Would it be too much to say that hundreds of millions of tablets were written in that area during the nearly three millennia in which cuneiform script was used?  Greater Mesopotamia contained a dozen major nations or city-states and numerous lesser people groups that authenticated each other in dozens of ways.  The same picture was found across the region.  First one dominated, then another.  They traded with each other.  They fought with each other.  They recorded treaties, histories of the area, lists of kings, names of buildings, even solar and lunar eclipses.  They told stories about the Creator.  In a myriad of ways they authenticated each other.  How many are needed to establish beyond question that civilization was well established going back to 3000 BC? 

What are the 2348 BC people going to do?  Denying Ebla’s library is impossible.  It was enormous.  Its words testify to highly organized civilizations at a time when the loudest voices in the creation science movement say Noah’s Flood occurred.  People like Josephus, the church fathers and Ussher were unaware of the Archive’s existence.  It had disappeared from human knowledge from about 2250 BC until 1975 AD.  Now it has been found and fascinates us with its history.  By comparison most of the 900 Dead Sea Scrolls consist of collections of verses or part of a chapter of the Bible.  Only one, the Isaiah Scroll, contains a complete book of the Bible—the full text of all 66 chapters of that book.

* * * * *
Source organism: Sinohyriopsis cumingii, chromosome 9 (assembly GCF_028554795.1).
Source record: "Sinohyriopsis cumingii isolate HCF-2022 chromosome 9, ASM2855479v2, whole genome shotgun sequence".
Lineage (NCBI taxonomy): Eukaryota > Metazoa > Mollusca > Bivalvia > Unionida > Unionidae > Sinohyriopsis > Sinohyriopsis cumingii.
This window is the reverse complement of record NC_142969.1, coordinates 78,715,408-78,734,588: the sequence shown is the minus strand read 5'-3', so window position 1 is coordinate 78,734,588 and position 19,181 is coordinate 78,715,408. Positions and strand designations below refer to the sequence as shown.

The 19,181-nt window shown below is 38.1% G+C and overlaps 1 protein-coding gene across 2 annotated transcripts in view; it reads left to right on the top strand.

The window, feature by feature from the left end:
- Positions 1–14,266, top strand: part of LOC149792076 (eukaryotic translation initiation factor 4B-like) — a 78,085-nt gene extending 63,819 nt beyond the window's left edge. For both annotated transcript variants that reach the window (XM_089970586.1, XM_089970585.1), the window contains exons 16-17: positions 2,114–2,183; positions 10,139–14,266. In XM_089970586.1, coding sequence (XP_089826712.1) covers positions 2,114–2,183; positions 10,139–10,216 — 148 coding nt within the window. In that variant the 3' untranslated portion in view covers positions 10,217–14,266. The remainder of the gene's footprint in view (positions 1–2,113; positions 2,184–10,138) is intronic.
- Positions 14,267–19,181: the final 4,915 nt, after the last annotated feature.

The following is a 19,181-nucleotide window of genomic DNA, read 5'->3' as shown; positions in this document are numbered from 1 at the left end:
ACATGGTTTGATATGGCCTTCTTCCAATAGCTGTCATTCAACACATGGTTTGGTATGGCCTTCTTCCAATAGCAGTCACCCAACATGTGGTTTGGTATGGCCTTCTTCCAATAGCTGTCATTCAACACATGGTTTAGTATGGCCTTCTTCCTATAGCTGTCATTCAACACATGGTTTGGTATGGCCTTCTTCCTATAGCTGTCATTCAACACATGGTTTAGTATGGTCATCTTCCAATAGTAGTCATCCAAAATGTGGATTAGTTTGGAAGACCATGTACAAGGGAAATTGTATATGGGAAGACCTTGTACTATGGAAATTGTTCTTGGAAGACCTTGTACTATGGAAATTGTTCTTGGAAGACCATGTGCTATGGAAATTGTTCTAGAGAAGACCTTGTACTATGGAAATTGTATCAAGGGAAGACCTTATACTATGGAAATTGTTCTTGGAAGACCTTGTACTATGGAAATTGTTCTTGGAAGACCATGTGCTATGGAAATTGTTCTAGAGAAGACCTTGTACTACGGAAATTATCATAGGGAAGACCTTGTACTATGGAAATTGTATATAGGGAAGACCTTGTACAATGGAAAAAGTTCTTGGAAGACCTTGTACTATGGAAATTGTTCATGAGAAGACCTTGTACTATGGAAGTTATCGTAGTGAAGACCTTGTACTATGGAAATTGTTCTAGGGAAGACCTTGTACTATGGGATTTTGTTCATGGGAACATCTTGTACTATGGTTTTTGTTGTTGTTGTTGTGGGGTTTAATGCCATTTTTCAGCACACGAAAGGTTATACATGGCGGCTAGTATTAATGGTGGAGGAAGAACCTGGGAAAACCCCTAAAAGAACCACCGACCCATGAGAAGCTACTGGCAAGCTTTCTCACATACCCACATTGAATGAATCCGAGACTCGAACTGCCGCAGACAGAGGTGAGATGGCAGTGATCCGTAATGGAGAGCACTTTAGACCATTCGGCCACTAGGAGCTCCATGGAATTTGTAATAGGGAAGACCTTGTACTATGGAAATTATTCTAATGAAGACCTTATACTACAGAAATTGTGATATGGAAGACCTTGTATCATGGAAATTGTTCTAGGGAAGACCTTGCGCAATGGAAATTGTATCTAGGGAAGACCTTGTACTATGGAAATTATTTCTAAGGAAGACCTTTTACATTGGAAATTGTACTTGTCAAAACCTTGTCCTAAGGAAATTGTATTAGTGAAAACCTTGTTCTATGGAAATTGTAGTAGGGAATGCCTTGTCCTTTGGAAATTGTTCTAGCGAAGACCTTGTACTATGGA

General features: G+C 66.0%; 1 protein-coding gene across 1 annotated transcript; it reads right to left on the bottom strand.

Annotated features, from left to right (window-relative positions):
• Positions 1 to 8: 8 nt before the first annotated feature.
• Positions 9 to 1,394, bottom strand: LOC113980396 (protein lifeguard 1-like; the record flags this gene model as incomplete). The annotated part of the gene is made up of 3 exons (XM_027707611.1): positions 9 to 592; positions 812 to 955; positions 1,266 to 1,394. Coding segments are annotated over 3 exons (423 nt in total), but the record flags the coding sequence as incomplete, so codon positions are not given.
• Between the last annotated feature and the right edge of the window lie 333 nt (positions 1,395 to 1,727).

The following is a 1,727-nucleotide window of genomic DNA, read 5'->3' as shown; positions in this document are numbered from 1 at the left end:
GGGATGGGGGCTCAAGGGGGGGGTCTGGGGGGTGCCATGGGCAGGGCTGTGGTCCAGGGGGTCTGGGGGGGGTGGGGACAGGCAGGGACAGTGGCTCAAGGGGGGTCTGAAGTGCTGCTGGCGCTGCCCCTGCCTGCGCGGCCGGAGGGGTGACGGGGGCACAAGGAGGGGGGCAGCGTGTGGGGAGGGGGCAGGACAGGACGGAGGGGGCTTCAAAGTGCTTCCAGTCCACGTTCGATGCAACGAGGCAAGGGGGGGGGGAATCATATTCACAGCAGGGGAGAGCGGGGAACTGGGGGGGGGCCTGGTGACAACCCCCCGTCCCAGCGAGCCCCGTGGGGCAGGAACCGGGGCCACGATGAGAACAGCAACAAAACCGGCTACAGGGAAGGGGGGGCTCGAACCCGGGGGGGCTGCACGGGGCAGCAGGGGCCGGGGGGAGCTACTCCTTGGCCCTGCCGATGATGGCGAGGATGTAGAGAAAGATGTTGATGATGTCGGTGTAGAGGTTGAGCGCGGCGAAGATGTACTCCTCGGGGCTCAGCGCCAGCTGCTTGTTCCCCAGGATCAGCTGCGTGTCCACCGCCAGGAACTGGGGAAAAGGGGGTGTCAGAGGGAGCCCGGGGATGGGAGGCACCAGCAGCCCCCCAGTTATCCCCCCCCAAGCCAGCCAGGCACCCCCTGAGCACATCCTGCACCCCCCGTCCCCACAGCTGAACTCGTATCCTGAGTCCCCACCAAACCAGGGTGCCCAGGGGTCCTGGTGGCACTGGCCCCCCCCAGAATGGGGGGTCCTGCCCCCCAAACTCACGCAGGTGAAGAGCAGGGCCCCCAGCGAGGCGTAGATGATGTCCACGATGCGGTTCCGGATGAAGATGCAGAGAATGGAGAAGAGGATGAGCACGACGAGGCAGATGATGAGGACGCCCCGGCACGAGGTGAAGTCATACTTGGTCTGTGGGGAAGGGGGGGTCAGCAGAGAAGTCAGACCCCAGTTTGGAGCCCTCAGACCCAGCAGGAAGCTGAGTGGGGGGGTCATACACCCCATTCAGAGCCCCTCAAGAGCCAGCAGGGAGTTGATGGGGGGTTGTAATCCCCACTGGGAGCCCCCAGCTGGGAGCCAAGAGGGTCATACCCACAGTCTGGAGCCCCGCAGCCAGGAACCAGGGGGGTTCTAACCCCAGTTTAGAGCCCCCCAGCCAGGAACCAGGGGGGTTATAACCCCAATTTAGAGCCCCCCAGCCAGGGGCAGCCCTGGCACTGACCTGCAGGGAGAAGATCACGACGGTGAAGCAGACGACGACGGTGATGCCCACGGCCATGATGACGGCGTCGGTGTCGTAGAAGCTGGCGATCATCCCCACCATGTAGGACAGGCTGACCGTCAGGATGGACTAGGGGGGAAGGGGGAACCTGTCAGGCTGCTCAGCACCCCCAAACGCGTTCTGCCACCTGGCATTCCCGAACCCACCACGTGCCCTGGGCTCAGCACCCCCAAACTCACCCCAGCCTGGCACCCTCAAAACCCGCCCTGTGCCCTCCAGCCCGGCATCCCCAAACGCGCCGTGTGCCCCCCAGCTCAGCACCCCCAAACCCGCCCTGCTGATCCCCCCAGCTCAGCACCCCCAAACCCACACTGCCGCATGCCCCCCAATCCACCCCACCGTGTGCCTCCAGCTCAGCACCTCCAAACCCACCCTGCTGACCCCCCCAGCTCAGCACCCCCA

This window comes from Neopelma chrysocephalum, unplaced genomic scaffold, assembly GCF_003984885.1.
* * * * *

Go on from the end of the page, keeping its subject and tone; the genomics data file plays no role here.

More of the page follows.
Some will claim this is all made up, that these are just the words of those with academic credentials and that the Word of God is greater than any academic credential.  Such a claim is a half-truth.  For certain the Word of God is greater than any academic credential.  But the Word of God itself testifies to much time passing after the Flood before Abraham was born in Sumerian Ur.  As to the genealogy of Shem, it is better understood as a record of 50-60 generations than ten.  This places the Flood 1300-1600 years earlier than those who defend the Ussher date.  Nevertheless, recognizing a major new idea in Scripture can take years or even lifetimes.  Some will not accept this truth until they get to heaven.